Instead of staying with a babysitter, Kate Blyth would attend pilates classes growing up with her mom.

Years later, she got her certification to become a pilates instructor and has been a pilates mat instructor at Pilates and More for more than three years.

Many of the techniques Blyth teaches in her classes reflect the original method of body conditioning developed by Joseph Pilates in the late 1920s.

“Most of the foundational exercises are found on the mat, where we use the body’s weight as resistance to develop strength and flexibility,” Blyth said.

The exercise of pilates has been used to develop body awareness, strengthen the core, increase flexibility and improve posture. Pilates and More not only offers regular mat classes, but provides rehabilitation pilates for clients with back, shoulder and neck problems.

“In our practice we see a lot of people come in needing some rehab from something,” Blyth said. “They come to us because those and a multitude of others can be helped by pilates.”

Blyth’s mother, Debra Murphy, utilizes her clinical physical therapy background and teaches her clients how stability in the center of one’s body helps control the factors that contribute to back pain, hip issues, knee issues and neck issues.

Another common practice that shows increase in stability and strength is yoga, but in the end, pilates and yoga work toward two different end goals. 

“In pilates, you’re not sitting and holding a position for an extended amount of time. You’re moving, and some exercises go more quickly, others have a longer, slower flow to them,” Blyth said. “Another difference from yoga and a core basis of pilates is that you set up a stable part of your body and then you challenge that part of your body with your movement. You’re trying to strengthen your stable part and then stretch and increase range of motion of that moving part.”

Even though pilates is not as practiced as yoga, Blyth has seen the exercise grow as a practice with the help of technology.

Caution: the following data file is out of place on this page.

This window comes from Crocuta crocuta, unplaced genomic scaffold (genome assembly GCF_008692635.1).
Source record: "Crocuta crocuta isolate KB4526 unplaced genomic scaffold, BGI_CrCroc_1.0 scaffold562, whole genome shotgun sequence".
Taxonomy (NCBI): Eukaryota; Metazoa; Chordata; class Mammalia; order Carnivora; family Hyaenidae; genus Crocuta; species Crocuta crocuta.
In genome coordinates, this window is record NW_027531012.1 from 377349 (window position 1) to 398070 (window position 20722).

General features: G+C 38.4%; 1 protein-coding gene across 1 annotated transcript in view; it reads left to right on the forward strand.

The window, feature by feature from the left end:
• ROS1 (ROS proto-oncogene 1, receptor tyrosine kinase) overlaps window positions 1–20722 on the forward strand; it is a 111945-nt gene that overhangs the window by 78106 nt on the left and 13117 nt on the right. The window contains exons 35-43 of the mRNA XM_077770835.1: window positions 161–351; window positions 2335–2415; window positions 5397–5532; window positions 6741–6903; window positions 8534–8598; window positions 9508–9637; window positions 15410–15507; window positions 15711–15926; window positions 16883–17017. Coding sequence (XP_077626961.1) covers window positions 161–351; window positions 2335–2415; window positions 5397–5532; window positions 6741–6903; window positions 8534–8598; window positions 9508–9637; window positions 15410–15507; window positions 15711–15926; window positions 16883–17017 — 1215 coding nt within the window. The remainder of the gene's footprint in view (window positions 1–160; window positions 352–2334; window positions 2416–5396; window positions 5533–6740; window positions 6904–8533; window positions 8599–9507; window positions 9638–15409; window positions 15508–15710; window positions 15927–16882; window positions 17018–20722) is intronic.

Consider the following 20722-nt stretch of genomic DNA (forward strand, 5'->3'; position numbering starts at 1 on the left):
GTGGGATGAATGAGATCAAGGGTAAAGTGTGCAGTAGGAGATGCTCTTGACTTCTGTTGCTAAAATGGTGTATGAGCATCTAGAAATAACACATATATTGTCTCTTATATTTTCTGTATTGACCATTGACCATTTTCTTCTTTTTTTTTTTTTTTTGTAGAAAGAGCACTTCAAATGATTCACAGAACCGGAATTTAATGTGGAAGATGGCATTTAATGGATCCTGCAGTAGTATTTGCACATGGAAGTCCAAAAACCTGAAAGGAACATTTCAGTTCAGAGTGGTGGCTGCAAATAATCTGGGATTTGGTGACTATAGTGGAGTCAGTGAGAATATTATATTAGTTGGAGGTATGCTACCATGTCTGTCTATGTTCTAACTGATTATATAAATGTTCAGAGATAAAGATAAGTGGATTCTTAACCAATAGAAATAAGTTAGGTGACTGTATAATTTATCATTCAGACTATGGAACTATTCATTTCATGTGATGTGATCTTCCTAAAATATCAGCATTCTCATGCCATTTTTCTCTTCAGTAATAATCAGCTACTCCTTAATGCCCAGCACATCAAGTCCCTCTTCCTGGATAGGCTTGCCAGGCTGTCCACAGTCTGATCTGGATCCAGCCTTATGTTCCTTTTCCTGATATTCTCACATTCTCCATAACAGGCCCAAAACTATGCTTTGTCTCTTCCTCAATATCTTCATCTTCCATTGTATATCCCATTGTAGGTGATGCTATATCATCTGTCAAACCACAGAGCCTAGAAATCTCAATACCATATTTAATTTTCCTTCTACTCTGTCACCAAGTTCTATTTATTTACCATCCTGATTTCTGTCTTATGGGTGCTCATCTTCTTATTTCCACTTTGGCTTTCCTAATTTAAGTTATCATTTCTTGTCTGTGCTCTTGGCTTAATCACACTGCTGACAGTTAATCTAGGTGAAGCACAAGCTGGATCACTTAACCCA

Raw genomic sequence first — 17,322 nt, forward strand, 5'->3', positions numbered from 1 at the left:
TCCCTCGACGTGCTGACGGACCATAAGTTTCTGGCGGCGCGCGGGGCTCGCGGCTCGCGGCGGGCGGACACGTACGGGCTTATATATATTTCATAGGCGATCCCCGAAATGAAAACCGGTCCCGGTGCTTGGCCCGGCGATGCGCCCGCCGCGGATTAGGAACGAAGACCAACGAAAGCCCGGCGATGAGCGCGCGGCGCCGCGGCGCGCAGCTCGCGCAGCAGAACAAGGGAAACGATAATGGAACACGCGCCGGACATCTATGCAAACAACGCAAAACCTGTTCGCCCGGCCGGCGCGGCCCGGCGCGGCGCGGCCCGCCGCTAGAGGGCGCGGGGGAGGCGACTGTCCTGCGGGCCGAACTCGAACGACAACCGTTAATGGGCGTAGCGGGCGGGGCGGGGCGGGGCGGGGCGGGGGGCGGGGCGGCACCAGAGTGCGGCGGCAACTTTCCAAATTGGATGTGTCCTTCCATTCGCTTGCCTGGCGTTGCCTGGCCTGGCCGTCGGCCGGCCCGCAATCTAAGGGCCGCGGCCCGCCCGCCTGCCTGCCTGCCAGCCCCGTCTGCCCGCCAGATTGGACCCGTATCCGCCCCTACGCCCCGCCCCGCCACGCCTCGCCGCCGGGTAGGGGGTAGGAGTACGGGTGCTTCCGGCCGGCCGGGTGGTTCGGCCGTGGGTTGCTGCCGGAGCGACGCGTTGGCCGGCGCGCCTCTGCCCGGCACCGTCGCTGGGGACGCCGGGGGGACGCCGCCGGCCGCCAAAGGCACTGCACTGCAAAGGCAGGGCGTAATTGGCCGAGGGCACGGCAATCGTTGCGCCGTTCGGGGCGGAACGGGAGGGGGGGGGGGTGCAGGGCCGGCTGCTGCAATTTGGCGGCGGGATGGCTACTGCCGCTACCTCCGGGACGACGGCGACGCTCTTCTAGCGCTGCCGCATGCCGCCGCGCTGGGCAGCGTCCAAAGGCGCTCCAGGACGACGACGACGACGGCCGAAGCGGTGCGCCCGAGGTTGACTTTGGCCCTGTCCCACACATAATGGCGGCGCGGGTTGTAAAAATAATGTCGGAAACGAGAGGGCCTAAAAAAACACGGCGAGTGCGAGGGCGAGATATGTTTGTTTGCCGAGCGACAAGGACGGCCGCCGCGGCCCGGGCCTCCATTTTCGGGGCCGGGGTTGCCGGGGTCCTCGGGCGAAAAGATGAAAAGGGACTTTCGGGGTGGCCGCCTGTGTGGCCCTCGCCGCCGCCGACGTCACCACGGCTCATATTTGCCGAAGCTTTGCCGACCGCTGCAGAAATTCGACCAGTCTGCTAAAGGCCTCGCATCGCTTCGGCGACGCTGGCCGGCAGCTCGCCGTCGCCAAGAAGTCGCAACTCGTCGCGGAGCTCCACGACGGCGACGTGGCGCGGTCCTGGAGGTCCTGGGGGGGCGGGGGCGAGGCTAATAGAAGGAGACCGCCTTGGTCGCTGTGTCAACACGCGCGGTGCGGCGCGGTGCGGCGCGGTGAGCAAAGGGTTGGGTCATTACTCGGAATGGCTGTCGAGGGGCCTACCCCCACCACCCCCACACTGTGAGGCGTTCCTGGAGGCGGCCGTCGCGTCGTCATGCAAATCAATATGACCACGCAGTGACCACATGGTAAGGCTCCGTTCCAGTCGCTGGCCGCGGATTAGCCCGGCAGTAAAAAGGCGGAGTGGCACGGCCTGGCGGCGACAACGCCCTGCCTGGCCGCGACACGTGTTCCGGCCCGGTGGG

“In a lot of ways, I think it’s becoming more mainstream. There are a lot of different iterations of pilates out there, and you can find millions of YouTubers doing different kinds of pilates,” Blyth said. “I think it’s a really cool way for people to get exposed to it no matter what pilates they’re doing.”

Murphy, owner and fellow instructor at Pilates and More, recognizes the popularity of yoga is still greater than pilates, but the exposure others are giving the practice have helped immensely in its recognition.

“It takes quite a bit of training to become certified in pilates, so there aren’t as many pilates instructors as yoga instructors,” Murphy said. “But the number of people participating in the pilates industry-wide are growing. Things like club pilates and the gyms that offer different pilates workouts make the name known and increase the industry, regardless of the type of method they employ.”

Michael Clevidence, an associate lecturer of exercise physiology, can testify that the rehabilitation aspect of Pilates and More is beneficial for the clients wanting to relieve some pain.

“The application of pilates as an intervention is wide-ranging, and positive results have been demonstrated in cancer rehabilitation, conditions associated with pregnancy, arthritis, high blood pressure and even multiple sclerosis,” Clevidence said.

As useful as pilates can be in helping an individual surpass physical obstacles in their lives, it’s also a form of exercise that Clevidence believes brings people delight.

“I am always in favor of any form of physical activity or exercise that helps people improve physically and is low risk, high reward,” Clevidence said. “The best method of exercise for any individual is the exercise method that provides enjoyment and consistent participation.”

@BayleeDeMuth

bd575016@ohio.edu